EnglishEdit

EtymologyEdit

From Middle English infesten, from Old French infester (to infest), from Latin īnfestō (assail, molest, verb), from īnfestus (hostile).

PronunciationEdit

  • IPA(key): /ɪnˈfɛst/
  • (file)
  • Rhymes: -ɛst

VerbEdit

 
Aphids infest a rosebush

infest (third-person singular simple present infests, present participle infesting, simple past and past participle infested)

  1. (transitive) To inhabit a place in unpleasantly large numbers; to plague, harass.
    Insects are infesting my basement!
    • 1610–1611 (date written), William Shakespeare, “The Tempest”, in Mr. William Shakespeares Comedies, Histories, & Tragedies [] (First Folio), London: [] Isaac Iaggard, and Ed[ward] Blount, published 1623, OCLC 606515358, [Act V, scene i]:
      Sir, my liege,
      Do not infest your mind with beating on
      The strangeness of this business; at pick’d leisure
      Which shall be shortly, I’ll resolve you,
      Which to you shall seem probable, of every
      These happen’d accidents; till when, be cheerful
      And think of each thing well.
    • 1724, Daniel Defoe (attributed), “Introduction”, in A General History of the Pirates[1], 2nd edition edition, London: T. Warner, page 24:
      I come now to speak of the Pyrates infesting the West-Indies, where they are more numerous than in any other Parts of the World, on several Reasons []
    • 1791, Oliver Goldsmith, An History of the Earth, and Animated Nature. [], volume 2CHAPTER=12, new edition, London: [] F[rancis] Wingrave, successor to Mr. [John] Nourse, [], OCLC 877622212, page 275:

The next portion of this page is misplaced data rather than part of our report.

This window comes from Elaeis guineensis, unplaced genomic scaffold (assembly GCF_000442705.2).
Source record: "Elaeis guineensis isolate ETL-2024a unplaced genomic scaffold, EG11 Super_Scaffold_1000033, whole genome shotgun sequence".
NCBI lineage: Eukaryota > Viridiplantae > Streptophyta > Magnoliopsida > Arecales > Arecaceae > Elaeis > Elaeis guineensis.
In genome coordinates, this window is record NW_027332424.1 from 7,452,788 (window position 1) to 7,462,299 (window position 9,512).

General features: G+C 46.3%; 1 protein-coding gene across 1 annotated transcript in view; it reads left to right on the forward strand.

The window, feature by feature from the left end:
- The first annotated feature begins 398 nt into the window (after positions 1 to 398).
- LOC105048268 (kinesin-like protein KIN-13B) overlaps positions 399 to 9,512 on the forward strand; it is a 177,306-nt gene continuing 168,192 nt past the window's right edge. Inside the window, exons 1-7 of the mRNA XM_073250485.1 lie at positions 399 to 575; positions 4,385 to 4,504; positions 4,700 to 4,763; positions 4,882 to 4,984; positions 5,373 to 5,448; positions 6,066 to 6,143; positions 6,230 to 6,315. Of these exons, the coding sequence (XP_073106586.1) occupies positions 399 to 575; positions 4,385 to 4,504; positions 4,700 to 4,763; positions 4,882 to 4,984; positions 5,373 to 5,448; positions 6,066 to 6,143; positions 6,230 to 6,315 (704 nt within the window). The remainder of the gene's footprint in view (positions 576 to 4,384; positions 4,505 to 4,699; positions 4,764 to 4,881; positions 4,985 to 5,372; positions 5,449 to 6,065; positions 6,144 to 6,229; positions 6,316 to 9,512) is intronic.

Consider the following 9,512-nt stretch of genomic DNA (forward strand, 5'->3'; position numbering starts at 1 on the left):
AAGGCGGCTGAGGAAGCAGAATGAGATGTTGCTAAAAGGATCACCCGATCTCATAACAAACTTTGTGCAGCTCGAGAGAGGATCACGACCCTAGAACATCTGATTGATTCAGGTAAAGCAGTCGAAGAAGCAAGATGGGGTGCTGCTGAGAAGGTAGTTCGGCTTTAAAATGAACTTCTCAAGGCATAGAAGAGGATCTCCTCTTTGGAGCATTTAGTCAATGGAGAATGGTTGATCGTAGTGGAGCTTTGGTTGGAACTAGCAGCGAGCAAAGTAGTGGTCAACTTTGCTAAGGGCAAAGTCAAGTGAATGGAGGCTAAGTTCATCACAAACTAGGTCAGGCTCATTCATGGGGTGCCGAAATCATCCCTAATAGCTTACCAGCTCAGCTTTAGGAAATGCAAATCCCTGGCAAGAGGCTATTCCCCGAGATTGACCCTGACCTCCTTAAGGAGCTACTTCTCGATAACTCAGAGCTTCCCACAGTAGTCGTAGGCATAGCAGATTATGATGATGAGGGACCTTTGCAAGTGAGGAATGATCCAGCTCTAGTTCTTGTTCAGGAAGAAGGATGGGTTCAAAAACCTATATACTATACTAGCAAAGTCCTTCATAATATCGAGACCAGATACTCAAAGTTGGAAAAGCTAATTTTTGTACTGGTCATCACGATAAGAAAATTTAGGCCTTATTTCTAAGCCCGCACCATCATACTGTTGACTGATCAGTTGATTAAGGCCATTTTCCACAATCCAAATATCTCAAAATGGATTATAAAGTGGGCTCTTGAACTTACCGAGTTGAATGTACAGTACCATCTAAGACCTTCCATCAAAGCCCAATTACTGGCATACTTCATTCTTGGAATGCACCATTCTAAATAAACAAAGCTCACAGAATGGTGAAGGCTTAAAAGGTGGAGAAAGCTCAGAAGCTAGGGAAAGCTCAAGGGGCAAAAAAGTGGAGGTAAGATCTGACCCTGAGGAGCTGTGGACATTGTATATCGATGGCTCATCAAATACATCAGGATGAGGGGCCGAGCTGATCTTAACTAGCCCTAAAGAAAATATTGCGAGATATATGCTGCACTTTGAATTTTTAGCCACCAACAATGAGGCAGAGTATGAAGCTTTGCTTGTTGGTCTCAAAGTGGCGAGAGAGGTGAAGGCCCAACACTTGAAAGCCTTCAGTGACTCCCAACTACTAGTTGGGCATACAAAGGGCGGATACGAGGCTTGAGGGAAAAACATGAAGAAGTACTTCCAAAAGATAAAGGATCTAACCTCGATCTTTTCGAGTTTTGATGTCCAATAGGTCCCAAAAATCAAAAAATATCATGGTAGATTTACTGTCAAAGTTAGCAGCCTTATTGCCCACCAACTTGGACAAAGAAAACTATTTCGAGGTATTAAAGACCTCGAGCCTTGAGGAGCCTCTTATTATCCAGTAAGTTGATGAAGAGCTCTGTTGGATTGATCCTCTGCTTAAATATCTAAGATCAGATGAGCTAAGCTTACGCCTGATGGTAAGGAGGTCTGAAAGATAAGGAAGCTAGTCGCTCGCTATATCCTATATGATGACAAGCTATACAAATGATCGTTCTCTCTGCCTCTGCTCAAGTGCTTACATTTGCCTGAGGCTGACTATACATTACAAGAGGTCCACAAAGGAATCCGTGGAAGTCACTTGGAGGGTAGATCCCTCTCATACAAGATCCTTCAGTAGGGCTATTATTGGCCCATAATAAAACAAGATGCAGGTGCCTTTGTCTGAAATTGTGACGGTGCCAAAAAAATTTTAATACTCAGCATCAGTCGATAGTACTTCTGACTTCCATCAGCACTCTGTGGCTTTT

It has often happened, that whole caravans have perished in crossing those deserts, either by the burning winds that infest them, or by the sands which are raised by the tempest, and overwhelm every creature in certain ruin.
    • 1847 March 30, Herman Melville, chapter 3, in Omoo: A Narrative of Adventures in the South Seas; [], London: John Murray, [], OCLC 364546898:
      Nor was the biscuit much better; nearly all of it was broken into hard, little gunflints, honeycombed through and through, as if the worms usually infesting this article in long tropical voyages had, in boring after nutriment, come out at the antipodes without finding anything.
  2. (pathology, of a parasite) To invade a host plant or animal.

SynonymsEdit

Related termsEdit

TranslationsEdit

AdjectiveEdit

infest (comparative more infest, superlative most infest)

  1. (obsolete) Mischievous; hurtful; harassing.
    • 1567, Arthur Golding (translator), Metamorphosis by Ovid, Book Four, cited in Thomas Warton, The History of English Poetry, Volume 3, London: J. Dodsley et al., 1781, Section 40, p. 412,[2]
      [] The swarme of scaled snakes
      Did make an yrksome noyce to heare, as she her tresses shakes.
      About her shoulders some did craule, some trayling downe her brest,
      Did hisse, and spit out poison greene, and spirt with tongues infest.
    • 1596, Edmund Spenser, The Faerie Queene, Book VI, Canto Four, Stanza 5, Hackett, 2006, p. 55,
      He stayed not t’advize, which way were best
      His foe t’assayle, or how himselfe to gard,
      But with fierce fury and with force infest
      Upon him ran []

NounEdit

infest (uncountable)

  1. (obsolete) Hostility.
    • 1590, Edmund Spenser, The Faerie Queene, Book II, Canto Eleven, Stanza 32, Hackett, 2006, p. 191,
      Like as a fire, the which in hollow cave
      Hath long bene underkept, and down supprest,
      With murmurous disdayne doth inly rave,
      And grudge, in so streight prison to be prest,
      At last breakes forth with furious infest,
      And strives to mount unto his native seat []

AnagramsEdit